The truth is that NAEP scores for Math and Reading (the subjects most highlighted in this debate) have increased…for 9- and 13-year-olds. The other truth is that they have barely budged for 17-year-olds in over 30 years. This does not make sense when considering how much more money is spent on education today compared to the 1970s, how many more advanced and honor subjects are taught at the high school level, and how much more time, energy and money parents put into the education of their elementary and middle school children. My peers – children of the 70s – had no experience with their parents providing the crazy level of educational assistance they are expected to give to their own children today.
While the data from 17-year-old scores jives with what we are hearing from college professors (e.g., kids arriving at college not being able to succeed at basic math and with horrible or nonexistent writing skills), it does not explain how gains in the scores of 9- and 13-year-olds do not translate into increased scores of 17-year-olds or even an optimization in their college readiness. So, it really is important to look at the trends closely.
Before looking at actual test data, however, it is important to know that there are two NAEP studies conducted. One is the Main NAEP and the other is the Long Term Trend NAEP. The professionals at the National Center for Educational Statistics (NCES) tell us we should not compare Main NAEP scores year-to-year because the tests change (about every ten years), yet they go and break their own rule by seeming to do just that in their most recent (2013) report card…just sayin’.
The Long Term Trend NAEP for all three age groups tested (9, 13 and 17 years), the most recent of which was conducted in 2012, is designed to keep the tests the same as they were 30 years ago so that they presumably are measuring apples to apples. Another difference between the two tests is that the Long Term NAEP students are chosen by age rather than by grade level; the latter being how the Main NAEP participants are chosen. NCES says that some of the same questions that are on the Long Term tests today were there in the first tests. A third difference is that the Main NAEP delineates scores with proficiency levels while the Long Term NAEP does not.
Long Term Trend Results
Following are some of the important and/or interesting data sets from the 2012 Long Term Trend study. But first, graphs showing total recent participants and the current and historic percentage rates of test takers by ethnicity, grade level in school, and public versus private school are presented.
It surprises me how few students actually “count” in the Long Term Trend study. I assume that the numbers are low, because in order to be included on the Long Term study, participation at the schools must reach a threshold participation rate of 70%. This is purportedly to keep schools from only administering the test to those they think will perform the best. I suggest that 70% still leaves plenty of room for schools to cull the poorest performing students from the sample. Is it possible that the picture is even worse than the data shows? Just a thought.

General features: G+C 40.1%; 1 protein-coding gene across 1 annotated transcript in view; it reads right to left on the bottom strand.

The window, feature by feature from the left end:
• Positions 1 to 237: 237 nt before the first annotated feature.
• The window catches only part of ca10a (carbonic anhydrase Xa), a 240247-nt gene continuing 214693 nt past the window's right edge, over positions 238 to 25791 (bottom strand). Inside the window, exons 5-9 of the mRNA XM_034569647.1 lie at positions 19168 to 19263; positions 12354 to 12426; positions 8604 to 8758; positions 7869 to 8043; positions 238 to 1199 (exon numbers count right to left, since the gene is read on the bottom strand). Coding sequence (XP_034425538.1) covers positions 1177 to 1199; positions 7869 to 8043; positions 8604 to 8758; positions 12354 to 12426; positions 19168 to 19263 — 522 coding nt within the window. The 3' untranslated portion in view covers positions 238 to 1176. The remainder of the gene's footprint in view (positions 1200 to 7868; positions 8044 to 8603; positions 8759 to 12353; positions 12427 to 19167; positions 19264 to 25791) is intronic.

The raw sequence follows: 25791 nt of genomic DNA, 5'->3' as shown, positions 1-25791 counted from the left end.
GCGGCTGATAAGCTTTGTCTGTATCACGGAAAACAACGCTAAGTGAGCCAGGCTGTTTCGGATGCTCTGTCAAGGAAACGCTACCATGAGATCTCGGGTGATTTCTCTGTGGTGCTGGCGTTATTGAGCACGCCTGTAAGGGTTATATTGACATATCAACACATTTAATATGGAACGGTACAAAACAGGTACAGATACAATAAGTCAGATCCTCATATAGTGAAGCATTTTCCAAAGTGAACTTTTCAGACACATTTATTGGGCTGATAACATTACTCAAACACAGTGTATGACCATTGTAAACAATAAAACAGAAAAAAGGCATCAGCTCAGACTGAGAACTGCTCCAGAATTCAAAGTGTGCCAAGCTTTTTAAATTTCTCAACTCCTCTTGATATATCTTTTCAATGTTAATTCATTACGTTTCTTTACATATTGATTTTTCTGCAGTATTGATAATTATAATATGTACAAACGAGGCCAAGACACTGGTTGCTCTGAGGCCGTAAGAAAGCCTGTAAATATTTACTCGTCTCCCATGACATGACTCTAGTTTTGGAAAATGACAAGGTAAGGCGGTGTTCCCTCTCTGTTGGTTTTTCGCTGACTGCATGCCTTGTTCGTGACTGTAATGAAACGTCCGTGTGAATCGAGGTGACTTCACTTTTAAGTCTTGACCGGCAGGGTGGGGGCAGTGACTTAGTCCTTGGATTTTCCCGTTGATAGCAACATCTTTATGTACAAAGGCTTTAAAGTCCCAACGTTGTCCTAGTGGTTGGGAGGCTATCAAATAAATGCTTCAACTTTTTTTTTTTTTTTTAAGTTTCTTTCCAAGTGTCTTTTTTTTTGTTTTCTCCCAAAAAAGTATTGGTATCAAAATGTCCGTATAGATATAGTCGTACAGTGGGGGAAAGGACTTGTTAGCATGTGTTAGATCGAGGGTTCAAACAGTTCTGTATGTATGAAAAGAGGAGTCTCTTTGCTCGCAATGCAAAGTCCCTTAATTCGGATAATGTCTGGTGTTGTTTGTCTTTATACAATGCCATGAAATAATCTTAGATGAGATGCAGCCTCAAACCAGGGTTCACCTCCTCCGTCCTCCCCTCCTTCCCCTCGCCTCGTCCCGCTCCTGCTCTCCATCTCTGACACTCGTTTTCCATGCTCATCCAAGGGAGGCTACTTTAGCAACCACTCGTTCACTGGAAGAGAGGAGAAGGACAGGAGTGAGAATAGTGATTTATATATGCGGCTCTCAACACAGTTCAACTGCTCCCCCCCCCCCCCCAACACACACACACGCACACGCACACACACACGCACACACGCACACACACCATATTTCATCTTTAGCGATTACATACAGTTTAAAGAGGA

This data is relevant to the extent that it can aid in explaining how each group can raise or lower their scores individually by more or less than the entire group changes its score together and what potential effect individual groups have on the whole group in general.
So, what say you, reader? Do the anti-reformers have a valid point that education is a success because of what we see in the graph above? Are you significantly impressed with the test score gains in the last 40 years? Are you blown over by the scores, themselves, which are out of a possible total score of 500 points? Is the largest score increase (9-year-old reading) of 13 points, or 6%, adequate? Is this educational triumph reflected in the scores of 17-year-olds, scores that are statistically the same as they were 41 years ago? Is any of this adequate given that over the ensuing years the amount per pupil spent on education has increased over 130% and PTOs and local educational foundations are kicking in even more cash that was not there in years past? These are all very good questions for the American public to ask themselves and those in charge.
FYI, the overall scores for 2012 include scores from Catholic schools and previous years’ scores include those from private schools that met the minimum participation rate in those testing years. This is kind of important for later.
So, what do these numbers really mean outside of their being printed on a page? Well, let’s take a look at reading scores on the Main NAEP in 2013 translated into proficiency rates and plotted on a map of the United States. Then we will move back to the Long Term Trend study.
Only thirty-four percent of students performed at or above Proficient in reading in 2013 at both grades 4 and 8, with the percentages in the states ranging from 17 to 48 percent. Fifteen states/jurisdictions had higher percentages at or above Proficient than the nation at both grades 4 and 8, and 14 had lower percentages at both grades. (The Nation’s Report Card)
So, while the numbers have been increasing, the numbers say we are not proficient as a nation in reading. It is similar for math. Only forty-one percent are considered proficient at grade 4 and thirty-four percent at grade 8. Woo-Hoo! Yippee! Meanwhile, poverty rates in this country are not explaining these educational outcomes.
Yes, poverty rates have increased for children over the past 30 to 40 years from approximately 15% in 1970 to 21.8% in 2012, but poverty has increased for everyone else, too, except for the elderly. The latter are the ones who have really improved their position by digging out of 25% poverty in 1970 to 9.1% in 2012. Wow. Maybe the elderly would consider sharing some of their gains with the children.
Anyway, poverty does not explain why only 34% of students are proficient in reading. This is not compared to other nations, mind you, but is based on our own internal test that we have been giving for the past 30 to 40 years. According to the poverty chart, 78.2% of children are NOT living in poverty yet 66% of students (the majority of whom are NOT living in poverty) are NOT proficient in reading. Even if every single child living in poverty is in the group not performing at proficiency level, that still leaves 44.2% performing below proficiency for some reason OTHER THAN poverty; same for math.
I suppose I could have just ended this blog post here as I think it punches sufficient holes in the “It’s Poverty, Stupid” slogan, but I want to delve further in Part II.
Note: If you click on the pictures, you can enlarge and get a clearer view. Also, here is a link to the NCES site where the NAEP reports can be viewed or downloaded.